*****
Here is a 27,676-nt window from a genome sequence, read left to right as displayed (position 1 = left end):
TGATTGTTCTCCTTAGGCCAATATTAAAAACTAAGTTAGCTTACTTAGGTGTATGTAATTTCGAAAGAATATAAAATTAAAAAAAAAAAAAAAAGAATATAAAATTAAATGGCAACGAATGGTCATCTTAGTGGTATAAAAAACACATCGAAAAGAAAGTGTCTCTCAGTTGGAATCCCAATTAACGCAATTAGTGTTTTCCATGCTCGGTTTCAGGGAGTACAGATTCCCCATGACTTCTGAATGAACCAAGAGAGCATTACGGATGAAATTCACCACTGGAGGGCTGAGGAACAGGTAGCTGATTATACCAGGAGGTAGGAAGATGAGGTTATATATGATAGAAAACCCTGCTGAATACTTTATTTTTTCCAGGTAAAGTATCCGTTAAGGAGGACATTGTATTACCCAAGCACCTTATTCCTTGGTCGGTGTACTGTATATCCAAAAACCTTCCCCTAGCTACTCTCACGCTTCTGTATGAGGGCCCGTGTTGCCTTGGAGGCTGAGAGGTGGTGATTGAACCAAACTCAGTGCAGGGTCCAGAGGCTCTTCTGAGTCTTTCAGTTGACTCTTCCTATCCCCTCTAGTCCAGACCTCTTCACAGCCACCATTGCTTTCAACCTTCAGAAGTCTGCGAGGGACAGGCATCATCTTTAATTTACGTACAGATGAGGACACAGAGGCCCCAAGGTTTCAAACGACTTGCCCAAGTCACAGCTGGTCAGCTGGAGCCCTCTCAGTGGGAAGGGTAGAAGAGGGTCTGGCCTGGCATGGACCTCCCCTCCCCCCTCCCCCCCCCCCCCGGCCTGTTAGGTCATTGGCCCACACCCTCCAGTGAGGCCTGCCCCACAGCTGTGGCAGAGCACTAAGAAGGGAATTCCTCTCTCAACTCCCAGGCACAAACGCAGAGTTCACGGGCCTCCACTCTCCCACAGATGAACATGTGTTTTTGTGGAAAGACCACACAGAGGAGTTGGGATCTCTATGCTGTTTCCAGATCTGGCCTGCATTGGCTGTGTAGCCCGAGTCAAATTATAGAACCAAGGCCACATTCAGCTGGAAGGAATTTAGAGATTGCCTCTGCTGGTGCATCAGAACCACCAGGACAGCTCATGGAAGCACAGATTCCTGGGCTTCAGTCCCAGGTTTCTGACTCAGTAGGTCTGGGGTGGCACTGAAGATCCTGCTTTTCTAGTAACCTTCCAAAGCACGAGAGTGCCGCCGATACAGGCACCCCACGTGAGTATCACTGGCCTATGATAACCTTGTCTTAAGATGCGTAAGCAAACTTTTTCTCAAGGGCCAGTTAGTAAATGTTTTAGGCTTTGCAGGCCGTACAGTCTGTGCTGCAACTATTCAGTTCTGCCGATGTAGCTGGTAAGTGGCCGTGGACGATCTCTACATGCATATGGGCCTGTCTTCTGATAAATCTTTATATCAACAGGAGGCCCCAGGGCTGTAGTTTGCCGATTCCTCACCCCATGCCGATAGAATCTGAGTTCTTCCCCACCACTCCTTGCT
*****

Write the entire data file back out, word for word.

Here is a 27,676-nt window from a genome sequence, read left to right as displayed (position 1 = left end):
TGATTGTTCTCCTTAGGCCAATATTAAAAACTAAGTTAGCTTACTTAGGTGTATGTAATTTCGAAAGAATATAAAATTAAAAAAAAAAAAAAAAGAATATAAAATTAAATGGCAACGAATGGTCATCTTAGTGGTATAAAAAACACATCGAAAAGAAAGTGTCTCTCAGTTGGAATCCCAATTAACGCAATTAGTGTTTTCCATGCTCGGTTTCAGGGAGTACAGATTCCCCATGACTTCTGAATGAACCAAGAGAGCATTACGGATGAAATTCACCACTGGAGGGCTGAGGAACAGGTAGCTGATTATACCAGGAGGTAGGAAGATGAGGTTATATATGATAGAAAACCCTGCTGAATACTTTATTTTTTCCAGGTAAAGTATCCGTTAAGGAGGACATTGTATTACCCAAGCACCTTATTCCTTGGTCGGTGTACTGTATATCCAAAAACCTTCCCCTAGCTACTCTCACGCTTCTGTATGAGGGCCCGTGTTGCCTTGGAGGCTGAGAGGTGGTGATTGAACCAAACTCAGTGCAGGGTCCAGAGGCTCTTCTGAGTCTTTCAGTTGACTCTTCCTATCCCCTCTAGTCCAGACCTCTTCACAGCCACCATTGCTTTCAACCTTCAGAAGTCTGCGAGGGACAGGCATCATCTTTAATTTACGTACAGATGAGGACACAGAGGCCCCAAGGTTTCAAACGACTTGCCCAAGTCACAGCTGGTCAGCTGGAGCCCTCTCAGTGGGAAGGGTAGAAGAGGGTCTGGCCTGGCATGGACCTCCCCTCCCCCCTCCCCCCCCCCCCCGGCCTGTTAGGTCATTGGCCCACACCCTCCAGTGAGGCCTGCCCCACAGCTGTGGCAGAGCACTAAGAAGGGAATTCCTCTCTCAACTCCCAGGCACAAACGCAGAGTTCACGGGCCTCCACTCTCCCACAGATGAACATGTGTTTTTGTGGAAAGACCACACAGAGGAGTTGGGATCTCTATGCTGTTTCCAGATCTGGCCTGCATTGGCTGTGTAGCCCGAGTCAAATTATAGAACCAAGGCCACATTCAGCTGGAAGGAATTTAGAGATTGCCTCTGCTGGTGCATCAGAACCACCAGGACAGCTCATGGAAGCACAGATTCCTGGGCTTCAGTCCCAGGTTTCTGACTCAGTAGGTCTGGGGTGGCACTGAAGATCCTGCTTTTCTAGTAACCTTCCAAAGCACGAGAGTGCCGCCGATACAGGCACCCCACGTGAGTATCACTGGCCTATGATAACCTTGTCTTAAGATGCGTAAGCAAACTTTTTCTCAAGGGCCAGTTAGTAAATGTTTTAGGCTTTGCAGGCCGTACAGTCTGTGCTGCAACTATTCAGTTCTGCCGATGTAGCTGGTAAGTGGCCGTGGACGATCTCTACATGCATATGGGCCTGTCTTCTGATAAATCTTTATATCAACAGGAGGCCCCAGGGCTGTAGTTTGCCGATTCCTCACCCCATGCCGATAGAATCTGAGTTCTTCCCCACCACTCCTTGCT